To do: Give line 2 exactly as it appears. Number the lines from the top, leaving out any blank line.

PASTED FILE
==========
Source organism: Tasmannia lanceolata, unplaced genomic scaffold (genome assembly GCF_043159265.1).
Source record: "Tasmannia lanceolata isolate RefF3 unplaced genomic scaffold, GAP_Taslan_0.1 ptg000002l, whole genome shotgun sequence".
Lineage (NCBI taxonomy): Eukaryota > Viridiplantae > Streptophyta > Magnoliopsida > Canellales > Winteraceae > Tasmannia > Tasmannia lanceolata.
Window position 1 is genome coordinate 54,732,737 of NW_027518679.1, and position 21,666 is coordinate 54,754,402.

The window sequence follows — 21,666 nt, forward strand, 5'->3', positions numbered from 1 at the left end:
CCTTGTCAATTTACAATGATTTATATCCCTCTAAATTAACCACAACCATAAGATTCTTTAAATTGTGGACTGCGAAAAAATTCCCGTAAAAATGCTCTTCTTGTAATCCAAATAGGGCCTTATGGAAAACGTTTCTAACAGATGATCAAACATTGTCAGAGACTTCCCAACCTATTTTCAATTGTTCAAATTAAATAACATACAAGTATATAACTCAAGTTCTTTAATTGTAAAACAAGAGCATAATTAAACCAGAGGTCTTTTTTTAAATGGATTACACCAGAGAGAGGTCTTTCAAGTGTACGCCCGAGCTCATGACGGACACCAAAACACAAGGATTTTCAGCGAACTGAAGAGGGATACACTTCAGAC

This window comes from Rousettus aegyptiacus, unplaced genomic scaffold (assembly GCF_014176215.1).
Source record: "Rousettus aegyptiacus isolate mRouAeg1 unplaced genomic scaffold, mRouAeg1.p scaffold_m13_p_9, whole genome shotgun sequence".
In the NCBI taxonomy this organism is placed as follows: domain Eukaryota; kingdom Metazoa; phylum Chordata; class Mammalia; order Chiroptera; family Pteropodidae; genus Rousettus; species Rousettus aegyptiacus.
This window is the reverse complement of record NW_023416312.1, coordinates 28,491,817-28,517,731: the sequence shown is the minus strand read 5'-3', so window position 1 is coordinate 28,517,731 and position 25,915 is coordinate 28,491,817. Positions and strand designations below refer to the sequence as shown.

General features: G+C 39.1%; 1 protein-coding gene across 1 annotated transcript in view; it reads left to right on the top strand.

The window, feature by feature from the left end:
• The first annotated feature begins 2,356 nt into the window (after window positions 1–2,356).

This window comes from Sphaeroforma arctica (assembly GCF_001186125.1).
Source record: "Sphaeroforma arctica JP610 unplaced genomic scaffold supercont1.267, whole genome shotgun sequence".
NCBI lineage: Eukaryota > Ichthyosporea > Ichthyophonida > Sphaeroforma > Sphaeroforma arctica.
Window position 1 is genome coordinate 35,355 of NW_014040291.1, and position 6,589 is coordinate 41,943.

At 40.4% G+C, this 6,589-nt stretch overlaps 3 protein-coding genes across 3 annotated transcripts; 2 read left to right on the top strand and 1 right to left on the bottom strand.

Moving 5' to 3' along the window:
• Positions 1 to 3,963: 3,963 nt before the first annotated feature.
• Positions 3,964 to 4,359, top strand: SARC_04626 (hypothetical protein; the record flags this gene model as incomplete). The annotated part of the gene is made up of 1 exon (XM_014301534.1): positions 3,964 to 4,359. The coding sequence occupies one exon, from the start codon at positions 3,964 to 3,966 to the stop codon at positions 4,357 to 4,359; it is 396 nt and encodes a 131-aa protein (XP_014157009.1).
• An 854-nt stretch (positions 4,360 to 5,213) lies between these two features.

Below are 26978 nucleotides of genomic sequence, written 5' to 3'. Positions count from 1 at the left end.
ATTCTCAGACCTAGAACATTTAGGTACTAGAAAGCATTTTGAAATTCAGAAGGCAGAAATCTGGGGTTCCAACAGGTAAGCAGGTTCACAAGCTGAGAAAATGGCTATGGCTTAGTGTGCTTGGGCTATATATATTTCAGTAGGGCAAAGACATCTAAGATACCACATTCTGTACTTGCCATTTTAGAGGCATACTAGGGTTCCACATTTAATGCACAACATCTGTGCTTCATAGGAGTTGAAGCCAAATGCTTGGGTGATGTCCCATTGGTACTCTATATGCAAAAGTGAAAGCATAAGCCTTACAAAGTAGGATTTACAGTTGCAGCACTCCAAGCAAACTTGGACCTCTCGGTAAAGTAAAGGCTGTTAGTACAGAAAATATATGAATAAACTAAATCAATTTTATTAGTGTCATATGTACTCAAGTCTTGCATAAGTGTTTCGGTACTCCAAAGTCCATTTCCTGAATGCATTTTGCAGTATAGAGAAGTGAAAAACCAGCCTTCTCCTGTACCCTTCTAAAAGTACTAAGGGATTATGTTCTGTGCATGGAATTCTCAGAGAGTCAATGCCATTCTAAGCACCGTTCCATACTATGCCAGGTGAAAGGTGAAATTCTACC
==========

Source record: "Tasmannia lanceolata isolate RefF3 unplaced genomic scaffold, GAP_Taslan_0.1 ptg000002l, whole genome shotgun sequence".